I’ll never forget the first time I took a real book suggestion from my father. I was about twelve or thirteen, and he gave me Robert Heinlein’s Have Space Suit, Will Travel. At the time, I’d never really read any science fiction — my taste tended more to fantasy and endless re-readings of Rebecca. I was skeptical, but I wished to please, so I sat on the couch and opened to the first page. An hour later, I’d torn through half the book and could not be coaxed to dinner. (He has since then introduced me to many other wonderful and carefully-chosen authors. Thanks, Dad!)
Heinlein and I have had a rocky relationship since then. I find his post-Stranger in a Strange Land bestsellers to be weird and bloated, more polemic than story. But his short stories (like the wonderful time-twisters “By His Bootstraps” and “All You Zombies”) and his work for young adults are endlessly pleasing: tightly plotted, fascinating, serious about science without being heavy, well-characterized, and action-packed.
Citizen of the Galaxy is all those things. Just look at the first line:
“Lot ninety-seven,” the auctioneer announced. “A boy.”
And off we go. Thorby, lot ninety-seven, is knocked down for an insultingly low price to a beggar on one of the slave worlds of Sargon. This beggar, Baslim the Cripple, turns out to be much more than he appeared at first: he brings Thorby up to speak several languages, to know astronomy and galactography, and most of all, to remember all that he hears and sees. When Baslim — a father to Thorby, more than a master — is finally arrested by the Sargon police, Thorby must do a lot of growing up very quickly, and follow Baslim’s final instructions to the letter, as he joins in a galaxy-wide struggle to end slavery.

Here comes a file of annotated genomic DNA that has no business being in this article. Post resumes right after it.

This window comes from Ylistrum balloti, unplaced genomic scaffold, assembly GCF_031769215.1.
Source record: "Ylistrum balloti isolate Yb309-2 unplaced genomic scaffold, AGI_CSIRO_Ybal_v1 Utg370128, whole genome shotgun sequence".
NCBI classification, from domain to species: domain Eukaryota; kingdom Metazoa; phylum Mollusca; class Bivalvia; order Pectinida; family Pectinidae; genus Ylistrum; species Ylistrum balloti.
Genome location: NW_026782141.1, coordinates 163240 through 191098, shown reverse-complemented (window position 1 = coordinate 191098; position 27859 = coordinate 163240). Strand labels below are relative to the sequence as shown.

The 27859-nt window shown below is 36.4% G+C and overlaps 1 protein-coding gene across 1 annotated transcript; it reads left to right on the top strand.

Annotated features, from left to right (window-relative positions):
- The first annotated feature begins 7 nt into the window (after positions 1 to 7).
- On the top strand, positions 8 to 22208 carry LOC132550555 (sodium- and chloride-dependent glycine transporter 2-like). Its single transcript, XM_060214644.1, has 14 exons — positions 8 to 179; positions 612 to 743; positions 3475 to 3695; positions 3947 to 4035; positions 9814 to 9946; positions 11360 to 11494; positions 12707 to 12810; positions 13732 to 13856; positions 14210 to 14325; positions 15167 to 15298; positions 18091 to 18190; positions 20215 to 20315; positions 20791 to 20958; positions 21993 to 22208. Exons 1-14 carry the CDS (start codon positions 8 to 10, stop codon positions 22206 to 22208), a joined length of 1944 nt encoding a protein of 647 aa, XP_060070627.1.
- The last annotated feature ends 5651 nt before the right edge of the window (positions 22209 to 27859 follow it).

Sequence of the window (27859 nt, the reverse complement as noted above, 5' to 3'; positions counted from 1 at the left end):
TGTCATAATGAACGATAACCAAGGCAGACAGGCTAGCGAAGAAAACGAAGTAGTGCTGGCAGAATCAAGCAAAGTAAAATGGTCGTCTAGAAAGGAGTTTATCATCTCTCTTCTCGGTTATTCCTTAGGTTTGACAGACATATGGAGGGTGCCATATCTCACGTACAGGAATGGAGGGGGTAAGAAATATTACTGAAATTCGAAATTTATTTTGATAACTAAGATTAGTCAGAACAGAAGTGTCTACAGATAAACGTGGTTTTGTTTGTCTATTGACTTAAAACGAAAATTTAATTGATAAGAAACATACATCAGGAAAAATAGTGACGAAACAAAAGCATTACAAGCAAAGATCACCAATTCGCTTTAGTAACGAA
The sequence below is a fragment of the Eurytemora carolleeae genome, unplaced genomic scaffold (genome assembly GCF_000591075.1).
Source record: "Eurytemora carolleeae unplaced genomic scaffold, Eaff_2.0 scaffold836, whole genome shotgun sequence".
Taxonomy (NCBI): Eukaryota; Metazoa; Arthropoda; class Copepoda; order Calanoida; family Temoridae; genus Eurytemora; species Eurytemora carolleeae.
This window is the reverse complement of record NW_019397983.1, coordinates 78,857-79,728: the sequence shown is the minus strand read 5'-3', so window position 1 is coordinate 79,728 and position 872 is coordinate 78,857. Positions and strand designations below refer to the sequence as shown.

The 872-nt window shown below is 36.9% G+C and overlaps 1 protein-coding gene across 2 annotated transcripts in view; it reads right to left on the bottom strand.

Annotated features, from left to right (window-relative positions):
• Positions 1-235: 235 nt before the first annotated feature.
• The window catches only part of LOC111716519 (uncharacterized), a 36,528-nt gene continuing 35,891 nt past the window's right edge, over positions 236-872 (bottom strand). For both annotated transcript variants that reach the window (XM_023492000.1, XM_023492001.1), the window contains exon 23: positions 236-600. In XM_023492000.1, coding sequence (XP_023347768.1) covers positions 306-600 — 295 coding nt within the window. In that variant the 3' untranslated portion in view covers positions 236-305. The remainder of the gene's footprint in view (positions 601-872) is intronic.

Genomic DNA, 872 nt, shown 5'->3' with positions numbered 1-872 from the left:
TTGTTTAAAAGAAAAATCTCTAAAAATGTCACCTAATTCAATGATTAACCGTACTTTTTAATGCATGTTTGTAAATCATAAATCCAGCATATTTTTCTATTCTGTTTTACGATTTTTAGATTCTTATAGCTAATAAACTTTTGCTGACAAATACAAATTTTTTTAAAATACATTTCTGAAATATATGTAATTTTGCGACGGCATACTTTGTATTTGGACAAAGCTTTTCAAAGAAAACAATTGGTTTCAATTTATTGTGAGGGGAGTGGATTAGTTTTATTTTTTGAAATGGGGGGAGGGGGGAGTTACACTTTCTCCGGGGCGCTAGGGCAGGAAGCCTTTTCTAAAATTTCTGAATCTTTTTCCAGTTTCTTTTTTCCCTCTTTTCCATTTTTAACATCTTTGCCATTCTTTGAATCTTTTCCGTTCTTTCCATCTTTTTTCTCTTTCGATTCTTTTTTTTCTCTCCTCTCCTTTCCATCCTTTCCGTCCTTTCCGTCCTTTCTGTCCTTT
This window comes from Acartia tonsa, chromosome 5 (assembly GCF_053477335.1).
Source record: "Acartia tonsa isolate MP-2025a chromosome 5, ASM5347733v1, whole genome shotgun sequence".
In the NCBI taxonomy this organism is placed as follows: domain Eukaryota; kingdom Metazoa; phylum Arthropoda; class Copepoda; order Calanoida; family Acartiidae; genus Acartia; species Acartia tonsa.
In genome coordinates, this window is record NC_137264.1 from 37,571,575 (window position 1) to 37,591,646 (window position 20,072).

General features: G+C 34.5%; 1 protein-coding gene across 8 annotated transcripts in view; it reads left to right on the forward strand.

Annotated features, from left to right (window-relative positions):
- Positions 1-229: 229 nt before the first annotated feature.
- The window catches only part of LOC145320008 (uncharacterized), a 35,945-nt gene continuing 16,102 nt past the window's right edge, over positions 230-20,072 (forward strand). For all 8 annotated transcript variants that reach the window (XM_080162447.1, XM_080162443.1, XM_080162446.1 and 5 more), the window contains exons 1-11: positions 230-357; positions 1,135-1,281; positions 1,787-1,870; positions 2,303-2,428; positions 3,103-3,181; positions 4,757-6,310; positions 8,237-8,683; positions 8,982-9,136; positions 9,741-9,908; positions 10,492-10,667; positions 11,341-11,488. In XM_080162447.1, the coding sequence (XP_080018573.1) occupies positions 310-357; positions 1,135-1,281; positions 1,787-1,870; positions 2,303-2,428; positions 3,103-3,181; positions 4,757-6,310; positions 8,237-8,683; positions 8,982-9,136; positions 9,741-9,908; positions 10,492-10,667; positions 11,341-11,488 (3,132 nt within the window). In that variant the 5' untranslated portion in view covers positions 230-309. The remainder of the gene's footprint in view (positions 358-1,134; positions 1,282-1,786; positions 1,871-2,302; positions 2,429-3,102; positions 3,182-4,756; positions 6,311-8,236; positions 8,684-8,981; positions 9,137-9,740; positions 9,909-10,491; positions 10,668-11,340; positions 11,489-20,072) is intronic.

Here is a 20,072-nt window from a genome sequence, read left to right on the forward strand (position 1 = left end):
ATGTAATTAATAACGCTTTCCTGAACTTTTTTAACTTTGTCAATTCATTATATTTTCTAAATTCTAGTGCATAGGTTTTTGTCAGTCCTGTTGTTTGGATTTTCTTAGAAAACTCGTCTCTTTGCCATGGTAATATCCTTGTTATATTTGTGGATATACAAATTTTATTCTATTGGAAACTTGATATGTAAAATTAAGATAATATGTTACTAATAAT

This book was terrific. It’s a fast read, but it has a little of everything: it’s a coming-of-age story, a fight against injustice, a spy novel, an anthropological study of at least three very different societies, a nice hard science-fiction piece, and a corporate thriller. Heinlein doesn’t waste a word or a moment. I was struck, reading, with how different this might have been in the hands of another (perhaps more modern) author. We don’t wallow in Thorby’s past, or in graphic descriptions of abuse or torture. We take it for granted that slavery is evil. With a few deft strokes, Heinlein lets us make our own decisions about characters, and moves on at the rapid pace of a star cruiser. What a crisp pleasure. I mentioned that this was one of Heinlein’s pieces suitable for adolescents, but it is very enjoyable for adults, and is recommended by Michael Dirda in his baker’s dozen of science fiction novels at the end of Bound to Please. Highly recommended (and so is Have Space Suit, Will Travel).